This is of course something that people hate a lot. There are obvious reasons why people find this practice highly annoying. For one thing, these ads typically don’t stop when you eventually buy the shirt in the end! And sometimes there is not even a meaningful distinction between “shopping cart being abandoned” and “shirt being purchased”, simply because your connection may be spotty when you press Checkout, so you may go back and add the same product to the cart again and finish the checkout process after retrying. To you, what happened was you just bought a shirt; but to the ad industry, what just happened was you just bought a shirt; and you expressed implicit interest in more shirts (due to that first shopping cart that got “abandoned” when you reloaded the hypothetical page). More importantly, people don’t want to be reminded of every purchase decision they make online continually. For example, women who experience miscarriage have to go through the horrific experience of being targeted as pregnant women for ad targeting afterwards. You can imagine many other similar examples, and there is no recourse for people who find themselves in a situation like this.
Another aspect of retargeting which is less tangible but equally important is the issue of privacy. The existing sophisticated ad targeting options on the various online ad platforms are powered by the massive amounts of data collected and shared between these platforms. This data is often collected without the consumer’s knowledge and informed consent, and its collection and storage raises a lot of concerns. The data, when combined and analyzed, can reveal facts about the individuals that most people consider highly private or are themselves unaware of. Lately Facebook has been in the spotlight for the privacy implications of their data collection practices, although they’re hardly the only company involved in such practices.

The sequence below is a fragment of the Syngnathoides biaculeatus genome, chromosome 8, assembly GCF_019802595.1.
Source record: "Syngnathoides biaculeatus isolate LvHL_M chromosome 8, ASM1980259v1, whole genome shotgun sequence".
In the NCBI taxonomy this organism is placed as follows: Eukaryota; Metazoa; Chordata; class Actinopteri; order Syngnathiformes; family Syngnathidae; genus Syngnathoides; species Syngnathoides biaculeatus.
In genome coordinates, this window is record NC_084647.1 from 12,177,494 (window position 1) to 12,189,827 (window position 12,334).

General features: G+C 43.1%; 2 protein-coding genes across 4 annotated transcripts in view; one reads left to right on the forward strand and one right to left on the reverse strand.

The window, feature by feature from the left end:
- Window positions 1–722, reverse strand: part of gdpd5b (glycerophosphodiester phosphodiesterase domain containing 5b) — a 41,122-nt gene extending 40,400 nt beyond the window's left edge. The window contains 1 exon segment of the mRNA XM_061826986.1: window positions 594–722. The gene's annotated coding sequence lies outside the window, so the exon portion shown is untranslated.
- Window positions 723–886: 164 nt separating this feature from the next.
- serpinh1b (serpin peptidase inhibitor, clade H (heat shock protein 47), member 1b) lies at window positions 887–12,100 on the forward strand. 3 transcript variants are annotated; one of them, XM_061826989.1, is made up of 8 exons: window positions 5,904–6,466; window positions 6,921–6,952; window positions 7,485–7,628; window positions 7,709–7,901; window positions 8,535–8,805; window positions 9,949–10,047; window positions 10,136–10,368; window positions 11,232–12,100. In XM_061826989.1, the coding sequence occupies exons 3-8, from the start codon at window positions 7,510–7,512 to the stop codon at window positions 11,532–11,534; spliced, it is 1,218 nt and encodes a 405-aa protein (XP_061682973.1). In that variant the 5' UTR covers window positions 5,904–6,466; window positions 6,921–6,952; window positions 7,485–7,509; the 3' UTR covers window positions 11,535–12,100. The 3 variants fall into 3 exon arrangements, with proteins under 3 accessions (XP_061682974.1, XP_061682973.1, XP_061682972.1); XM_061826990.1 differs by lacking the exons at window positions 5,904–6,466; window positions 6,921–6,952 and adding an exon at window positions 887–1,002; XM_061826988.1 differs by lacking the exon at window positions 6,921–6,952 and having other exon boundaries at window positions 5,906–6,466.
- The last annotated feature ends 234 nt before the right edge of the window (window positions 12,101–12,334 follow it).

Why do people dislike online ads?
After looking at all the above factors, the big question remains: why do people dislike online ads? There is no simple answer, but it has been argued that the mass adoption of adblockers by the general population has happened as a result of ad retargeting. This is really interesting, since as you can see above, there are certainly other reasons why people would block ads, and if you ask why adblocker users do block ads, they don’t really tell you anything about ad retargeting being the primary reason, but if you look at adblocker adoption trends, that has clearly followed the invention of ad retargeting. Note that many of the other problems discussed above predate ad retargeting (and so do adblocker tools).
This was certainly surprising to me, so I tried to learn a bit more about the reasons. In marketing, there is a theory behind why advertising works known as the signaling theory. In short, the reason that advertising works is that an ad delivers a signal about a product or a brand to the viewer, in exchange for their attention. The signal delivers information about the firm behind the product or brand, for example how big the marketing campaign behind a product is, whether a firm views a brand as a long-term consumer facing brand, whether a firm is ready to support a product in the market through supplying spare parts, services and such in the long term, etc. The attention is the viewing focus that the viewer devotes to the ad to implicitly extract the signal out of the ad.